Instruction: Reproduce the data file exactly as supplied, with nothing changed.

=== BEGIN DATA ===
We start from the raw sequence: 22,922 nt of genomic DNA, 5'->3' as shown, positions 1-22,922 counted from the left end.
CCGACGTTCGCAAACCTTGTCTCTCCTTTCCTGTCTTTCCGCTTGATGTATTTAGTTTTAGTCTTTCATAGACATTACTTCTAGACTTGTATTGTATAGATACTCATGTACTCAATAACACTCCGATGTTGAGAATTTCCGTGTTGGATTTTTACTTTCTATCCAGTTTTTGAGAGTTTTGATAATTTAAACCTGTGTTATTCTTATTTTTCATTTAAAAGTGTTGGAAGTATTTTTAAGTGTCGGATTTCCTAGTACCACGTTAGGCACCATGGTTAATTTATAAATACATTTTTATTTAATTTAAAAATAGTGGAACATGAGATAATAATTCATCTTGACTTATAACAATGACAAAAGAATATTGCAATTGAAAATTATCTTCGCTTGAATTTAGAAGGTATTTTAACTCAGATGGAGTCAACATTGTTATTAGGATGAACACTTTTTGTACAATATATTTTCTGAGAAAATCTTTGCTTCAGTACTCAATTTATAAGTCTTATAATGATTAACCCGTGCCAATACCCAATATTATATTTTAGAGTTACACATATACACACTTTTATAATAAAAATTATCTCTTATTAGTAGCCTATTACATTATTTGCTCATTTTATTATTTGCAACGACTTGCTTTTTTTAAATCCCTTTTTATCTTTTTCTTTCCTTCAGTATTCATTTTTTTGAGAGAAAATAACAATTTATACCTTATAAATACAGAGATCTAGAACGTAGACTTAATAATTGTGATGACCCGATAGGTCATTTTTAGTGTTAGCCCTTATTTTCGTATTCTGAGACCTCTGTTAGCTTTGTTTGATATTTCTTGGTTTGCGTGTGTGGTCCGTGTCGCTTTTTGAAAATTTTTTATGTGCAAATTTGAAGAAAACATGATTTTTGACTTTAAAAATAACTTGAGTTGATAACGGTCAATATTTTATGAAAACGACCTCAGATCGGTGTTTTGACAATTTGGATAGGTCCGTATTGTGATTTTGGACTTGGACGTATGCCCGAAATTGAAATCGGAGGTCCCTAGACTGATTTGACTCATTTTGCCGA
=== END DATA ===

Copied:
We start from the raw sequence: 22,922 nt of genomic DNA, 5'->3' as shown, positions 1-22,922 counted from the left end.
CCGACGTTCGCAAACCTTGTCTCTCCTTTCCTGTCTTTCCGCTTGATGTATTTAGTTTTAGTCTTTCATAGACATTACTTCTAGACTTGTATTGTATAGATACTCATGTACTCAATAACACTCCGATGTTGAGAATTTCCGTGTTGGATTTTTACTTTCTATCCAGTTTTTGAGAGTTTTGATAATTTAAACCTGTGTTATTCTTATTTTTCATTTAAAAGTGTTGGAAGTATTTTTAAGTGTCGGATTTCCTAGTACCACGTTAGGCACCATGGTTAATTTATAAATACATTTTTATTTAATTTAAAAATAGTGGAACATGAGATAATAATTCATCTTGACTTATAACAATGACAAAAGAATATTGCAATTGAAAATTATCTTCGCTTGAATTTAGAAGGTATTTTAACTCAGATGGAGTCAACATTGTTATTAGGATGAACACTTTTTGTACAATATATTTTCTGAGAAAATCTTTGCTTCAGTACTCAATTTATAAGTCTTATAATGATTAACCCGTGCCAATACCCAATATTATATTTTAGAGTTACACATATACACACTTTTATAATAAAAATTATCTCTTATTAGTAGCCTATTACATTATTTGCTCATTTTATTATTTGCAACGACTTGCTTTTTTTAAATCCCTTTTTATCTTTTTCTTTCCTTCAGTATTCATTTTTTTGAGAGAAAATAACAATTTATACCTTATAAATACAGAGATCTAGAACGTAGACTTAATAATTGTGATGACCCGATAGGTCATTTTTAGTGTTAGCCCTTATTTTCGTATTCTGAGACCTCTGTTAGCTTTGTTTGATATTTCTTGGTTTGCGTGTGTGGTCCGTGTCGCTTTTTGAAAATTTTTTATGTGCAAATTTGAAGAAAACATGATTTTTGACTTTAAAAATAACTTGAGTTGATAACGGTCAATATTTTATGAAAACGACCTCAGATCGGTGTTTTGACAATTTGGATAGGTCCGTATTGTGATTTTGGACTTGGACGTATGCCCGAAATTGAAATCGGAGGTCCCTAGACTGATTTGACTCATTTTGCCGA